17 May, 2011 Last updated: 17 Jul, 2015

Local people and local stories will feature in a new community awareness campaign to increase acceptance of cultural diversity and reduce race-based discrimination in Whittlesea.

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Local people and local stories will feature in a new community awareness campaign to increase acceptance of cultural diversity and reduce race-based discrimination. 

Launched today (17 May), the See Beyond Race campaign will appear between now and August in local newspapers, inside and outside local buses and on bus shelters in the Whittlesea area, as well as other places such as table tops at Westfield Plenty Valley food court. 

The campaign, a partnership between VicHealth, the Victorian Equal Opportunity and Human Rights Commission and the City of Whittlesea, is part of the broader Localities Accepting and Embracing Diversity (LEAD) Project, which has been running in Whittlesea since 2009. 

Mayor of Whittlesea, Cr Rex Griffin said community enthusiasm about getting involved in the campaign had been incredible. 

“It’s really exciting to see so many people from a range of cultural backgrounds putting their hands up to raise awareness about the rich, diverse community we have here in Whittlesea,” he said.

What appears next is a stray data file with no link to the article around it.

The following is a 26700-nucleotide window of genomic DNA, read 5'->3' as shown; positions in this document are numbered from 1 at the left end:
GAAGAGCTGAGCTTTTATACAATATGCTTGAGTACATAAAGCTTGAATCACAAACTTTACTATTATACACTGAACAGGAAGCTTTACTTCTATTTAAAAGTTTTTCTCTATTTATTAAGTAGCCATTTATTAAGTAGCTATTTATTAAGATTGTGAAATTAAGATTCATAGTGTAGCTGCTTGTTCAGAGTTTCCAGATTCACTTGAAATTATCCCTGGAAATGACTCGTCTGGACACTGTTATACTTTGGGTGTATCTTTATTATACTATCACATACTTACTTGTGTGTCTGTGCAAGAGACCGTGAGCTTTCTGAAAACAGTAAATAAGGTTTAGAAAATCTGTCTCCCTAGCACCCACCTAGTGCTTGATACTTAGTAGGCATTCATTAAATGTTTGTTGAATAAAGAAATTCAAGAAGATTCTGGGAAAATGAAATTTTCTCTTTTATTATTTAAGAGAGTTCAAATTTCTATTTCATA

“These ads involve local people and their real-life interests – and that was important to us. This campaign is all about looking beyond race, and really getting to know the people who work and live alongside us.” 

VicHealth’s Acting CEO Associate Professor John Fitzgerald said the campaign was the first in Australia to be delivered as part of a council-wide program to reduce race-based discrimination. 

“While this campaign has been carefully designed to get the message of acceptance out to the community, the LEAD Project also involves intensive training and education for employers, retailers, schools and staff across the council,” Associate Professor Fitzgerald said. 

“We’ve worked closely with a range of people in the area – including representatives from some of the key cultural groups in Whittlesea – to develop this campaign, and we’re delighted with the result. 

“The campaign highlights the true face of diversity in this local community and is a strong reminder of the importance of looking beyond stereotypes and seeing beyond race.” 

Victorian Equal Opportunity and Human Rights Commissioner, Dr Helen Szoke said she hopes that the campaign will inspire other communities about the value of challenging stereotypes and tackling racism head on. 

“Racism and race-based discrimination can be very damaging to physical and mental health and also the health of the community in general, and I’m very impressed with the willingness of the City of Whittlesea, not to mention the community, to take active steps to combat it.”